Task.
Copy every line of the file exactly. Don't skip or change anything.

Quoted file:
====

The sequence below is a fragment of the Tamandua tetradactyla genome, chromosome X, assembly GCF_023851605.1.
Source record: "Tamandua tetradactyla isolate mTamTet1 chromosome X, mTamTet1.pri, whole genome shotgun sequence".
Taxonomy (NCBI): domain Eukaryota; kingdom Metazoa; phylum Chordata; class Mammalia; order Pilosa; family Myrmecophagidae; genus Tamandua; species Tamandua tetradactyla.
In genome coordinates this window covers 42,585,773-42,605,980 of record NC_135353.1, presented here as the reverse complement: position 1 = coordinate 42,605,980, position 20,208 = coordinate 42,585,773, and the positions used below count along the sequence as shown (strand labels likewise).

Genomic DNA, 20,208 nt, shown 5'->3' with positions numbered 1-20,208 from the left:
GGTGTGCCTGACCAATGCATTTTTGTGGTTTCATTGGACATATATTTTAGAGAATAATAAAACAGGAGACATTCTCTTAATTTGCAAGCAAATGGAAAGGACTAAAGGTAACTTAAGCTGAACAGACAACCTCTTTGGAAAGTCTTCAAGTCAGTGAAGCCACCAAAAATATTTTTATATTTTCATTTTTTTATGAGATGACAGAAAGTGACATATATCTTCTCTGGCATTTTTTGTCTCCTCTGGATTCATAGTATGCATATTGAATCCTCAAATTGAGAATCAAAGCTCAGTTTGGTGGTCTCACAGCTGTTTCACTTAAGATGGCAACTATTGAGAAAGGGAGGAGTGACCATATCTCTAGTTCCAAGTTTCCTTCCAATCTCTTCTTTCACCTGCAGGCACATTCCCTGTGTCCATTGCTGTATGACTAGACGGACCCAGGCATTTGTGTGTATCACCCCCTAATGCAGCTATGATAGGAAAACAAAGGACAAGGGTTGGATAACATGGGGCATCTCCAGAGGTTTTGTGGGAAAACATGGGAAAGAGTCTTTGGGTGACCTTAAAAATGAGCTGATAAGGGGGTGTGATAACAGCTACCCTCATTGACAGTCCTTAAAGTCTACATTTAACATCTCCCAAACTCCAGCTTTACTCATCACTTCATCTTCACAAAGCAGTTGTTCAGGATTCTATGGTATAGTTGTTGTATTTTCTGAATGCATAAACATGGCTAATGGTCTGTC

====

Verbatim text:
The sequence below is a fragment of the Tamandua tetradactyla genome, chromosome X, assembly GCF_023851605.1.
Source record: "Tamandua tetradactyla isolate mTamTet1 chromosome X, mTamTet1.pri, whole genome shotgun sequence".
Taxonomy (NCBI): domain Eukaryota; kingdom Metazoa; phylum Chordata; class Mammalia; order Pilosa; family Myrmecophagidae; genus Tamandua; species Tamandua tetradactyla.
In genome coordinates this window covers 42,585,773-42,605,980 of record NC_135353.1, presented here as the reverse complement: position 1 = coordinate 42,605,980, position 20,208 = coordinate 42,585,773, and the positions used below count along the sequence as shown (strand labels likewise).

Genomic DNA, 20,208 nt, shown 5'->3' with positions numbered 1-20,208 from the left:
GGTGTGCCTGACCAATGCATTTTTGTGGTTTCATTGGACATATATTTTAGAGAATAATAAAACAGGAGACATTCTCTTAATTTGCAAGCAAATGGAAAGGACTAAAGGTAACTTAAGCTGAACAGACAACCTCTTTGGAAAGTCTTCAAGTCAGTGAAGCCACCAAAAATATTTTTATATTTTCATTTTTTTATGAGATGACAGAAAGTGACATATATCTTCTCTGGCATTTTTTGTCTCCTCTGGATTCATAGTATGCATATTGAATCCTCAAATTGAGAATCAAAGCTCAGTTTGGTGGTCTCACAGCTGTTTCACTTAAGATGGCAACTATTGAGAAAGGGAGGAGTGACCATATCTCTAGTTCCAAGTTTCCTTCCAATCTCTTCTTTCACCTGCAGGCACATTCCCTGTGTCCATTGCTGTATGACTAGACGGACCCAGGCATTTGTGTGTATCACCCCCTAATGCAGCTATGATAGGAAAACAAAGGACAAGGGTTGGATAACATGGGGCATCTCCAGAGGTTTTGTGGGAAAACATGGGAAAGAGTCTTTGGGTGACCTTAAAAATGAGCTGATAAGGGGGTGTGATAACAGCTACCCTCATTGACAGTCCTTAAAGTCTACATTTAACATCTCCCAAACTCCAGCTTTACTCATCACTTCATCTTCACAAAGCAGTTGTTCAGGATTCTATGGTATAGTTGTTGTATTTTCTGAATGCATAAACATGGCTAATGGTCTGTC